918 F2d 928 Busenlehner General Motors Acceptance Corporation v. D Busenlehner W
918 F.2d 928
59 USLW 2431, 21 Bankr.Ct.Dec. 184, Bankr.
L. Rep. P 73,742
In re Alfred D. BUSENLEHNER, Faye Elaine Busenlehner, Debtors.
GENERAL MOTORS ACCEPTANCE CORPORATION, Plaintiff-Appellee,
Alfred D. BUSENLEHNER, Faye Elaine Busenlehner, Defendants-Appellants,
Roger W. Moister, Jr., Trustee.
United States Court of Appeals,
Dec. 7, 1990.
Rehearing and Rehearing En Banc
Denied Jan. 25, 1991.
Roger W. Moister, Jr., Atlanta, Ga., for defendants-appellants.
John G. McCullough, McCullough & Payne, James A. Pardo, Jr., King & Spalding, Atlanta, Ga., for plaintiff-appellee.
James C. Frenzel, Smith, Gambrell & Russell, Atlanta, Ga., for amicus Nat. Auto & Georgia Auto. Dealers Associations.
Appeal from the United States District Court for the Northern District of Georgia.
Before FAY and JOHNSON, Circuit Judges, and ALLGOOD*, Senior District Judge.
This case arises from the district court's reversal of the bankruptcy court's grant of the trustee's motion for summary judgment.
I. FACTUAL BACKGROUND
On March 31, 1988, twenty-seven days before filing for bankruptcy, Alfred D. Busenlehner and Faye Elaine Busenlehner (the "Debtors") purchased a used car from McGiboney Pontiac Buick GMC in Atlanta, Georgia (the "Dealer"). The Debtors chose to finance the purchase of the car so they entered into a sales contract and a security agreement. The Dealer assigned the sales contract and security agreement to GMAC on the same day.
On April 13, 1988, the Georgia Department of Motor Vehicles received from the Dealer an MV-1 title application, thereby perfecting the security interest under Georgia law. Ga.Code Ann. Sec. 40-3-50(b) (1989). A title was issued on April 27, 1988 which listed Mr. Busenlehner as the owner of the car and GMAC as the first lienholder.
The Debtors voluntarily filed a joint petition in bankruptcy under Chapter 7 of the Bankruptcy Code on April 26, 1988. Roger W. Moister, Jr., the appointed trustee (the "Trustee"), then brought this adversary proceeding against GMAC in the bankruptcy court on August 3, 1988.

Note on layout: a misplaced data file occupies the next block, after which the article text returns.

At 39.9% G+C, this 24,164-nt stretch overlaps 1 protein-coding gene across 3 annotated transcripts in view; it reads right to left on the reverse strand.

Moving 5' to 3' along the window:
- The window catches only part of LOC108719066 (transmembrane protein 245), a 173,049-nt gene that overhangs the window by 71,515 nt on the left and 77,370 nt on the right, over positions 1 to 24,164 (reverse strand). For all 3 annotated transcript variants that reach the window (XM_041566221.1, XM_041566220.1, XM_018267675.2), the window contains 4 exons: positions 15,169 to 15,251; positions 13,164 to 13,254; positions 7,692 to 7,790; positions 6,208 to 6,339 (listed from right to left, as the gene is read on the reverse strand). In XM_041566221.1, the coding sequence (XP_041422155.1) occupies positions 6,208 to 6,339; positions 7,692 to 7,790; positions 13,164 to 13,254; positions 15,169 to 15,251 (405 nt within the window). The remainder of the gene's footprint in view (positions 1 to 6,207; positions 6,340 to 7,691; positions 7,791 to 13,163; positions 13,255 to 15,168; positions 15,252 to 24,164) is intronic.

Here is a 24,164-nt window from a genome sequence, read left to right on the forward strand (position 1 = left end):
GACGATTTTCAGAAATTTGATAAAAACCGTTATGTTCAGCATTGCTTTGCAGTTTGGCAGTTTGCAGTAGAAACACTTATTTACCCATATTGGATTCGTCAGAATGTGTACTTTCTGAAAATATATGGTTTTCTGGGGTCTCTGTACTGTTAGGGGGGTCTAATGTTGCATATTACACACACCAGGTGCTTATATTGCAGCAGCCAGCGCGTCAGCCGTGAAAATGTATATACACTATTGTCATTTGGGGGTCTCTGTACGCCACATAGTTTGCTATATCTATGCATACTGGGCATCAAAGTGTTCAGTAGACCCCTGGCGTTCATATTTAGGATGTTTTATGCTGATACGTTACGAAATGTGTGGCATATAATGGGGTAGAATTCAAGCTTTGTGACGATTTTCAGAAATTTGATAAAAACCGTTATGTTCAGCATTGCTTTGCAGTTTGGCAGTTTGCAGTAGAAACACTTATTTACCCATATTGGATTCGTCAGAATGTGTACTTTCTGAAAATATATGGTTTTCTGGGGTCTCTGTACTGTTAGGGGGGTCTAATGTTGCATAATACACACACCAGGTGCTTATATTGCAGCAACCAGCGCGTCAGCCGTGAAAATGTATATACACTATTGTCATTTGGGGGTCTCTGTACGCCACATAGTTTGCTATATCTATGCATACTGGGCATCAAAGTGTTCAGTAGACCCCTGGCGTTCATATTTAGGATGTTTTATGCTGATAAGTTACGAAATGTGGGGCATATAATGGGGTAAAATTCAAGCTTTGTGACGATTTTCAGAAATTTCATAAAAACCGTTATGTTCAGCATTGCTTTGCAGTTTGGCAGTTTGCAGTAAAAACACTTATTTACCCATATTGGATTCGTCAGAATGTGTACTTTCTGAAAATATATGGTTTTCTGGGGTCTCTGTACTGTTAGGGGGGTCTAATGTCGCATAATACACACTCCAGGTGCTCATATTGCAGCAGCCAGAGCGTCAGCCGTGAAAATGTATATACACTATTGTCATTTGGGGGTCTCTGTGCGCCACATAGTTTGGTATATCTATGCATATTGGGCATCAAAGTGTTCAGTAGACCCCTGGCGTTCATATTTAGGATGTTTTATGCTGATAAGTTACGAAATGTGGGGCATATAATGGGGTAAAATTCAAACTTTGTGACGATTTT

The Trustee claimed that the GMAC's perfection of its security interest in the used car and its subsequent liquidation of the car were preferential transfers that were void under Section 547 of the Bankruptcy Code. GMAC responded that the security interest was not void because Section 547(e)(1)(B) permits the use of state relation-back statutes. The bankruptcy court rejected GMAC's argument and it granted the Trustee's motion for summary judgment. 98 B.R. 600.
On appeal to the district court, GMAC reasserted the Section 547(e)(1)(B) argument that had been rejected by the bankruptcy court. The district court reversed the bankruptcy court. The district court, however, did not reach GMAC's Section 547(e)(1)(B) argument because, over the Trustee's objection, the court permitted GMAC to assert a new argument that Bankruptcy Rule 9006(a) regulates the method by which courts should calculate all periods of time contained in the Bankruptcy Code. Therefore, the district court held that under the Rule 9006(a) counting scheme, GMAC had perfected its security interest within the ten days required by Section 547(c)(3).
The interpretation of the Bankruptcy Rules and Code by the bankruptcy court and the district court is subject to de novo review by this Court. Chase & Sanborn Corp. v. Arab Banking Corp., 904 F.2d 588 (11th Cir.1990).
Under Section 547(b) of the Bankruptcy Code, trustees may bring a preference action and void "any transfer of an interest" in the debtor's property which meets five basic requirements. The parties agree that the transfer of the security interest currently being challenged meets each of the five basic requirements of Section 547(b). The litigants, however, are disputing whether this transfer falls within one of the seven exceptions to preference actions created by Section 547(c). We hold that it does.
Section 547(c)(3) prevents trustees from avoiding enabling loans1 that meet certain conditions. In the case at hand, the only dispute is whether the secured loan complied with the requirement that the loan be "perfected on or before 10 days after the debtor receive[d] possession" of the property. 11 U.S.C.A. Sec. 547(c)(3)(B). The Trustee argues that the security interest was perfected on the thirteenth day following the signing of the security agreement. GMAC argues that under Section 547(c), the physical act of perfecting a lien does not need to occur within the ten day period as long as, under state law, the security interest is deemed perfected within that period.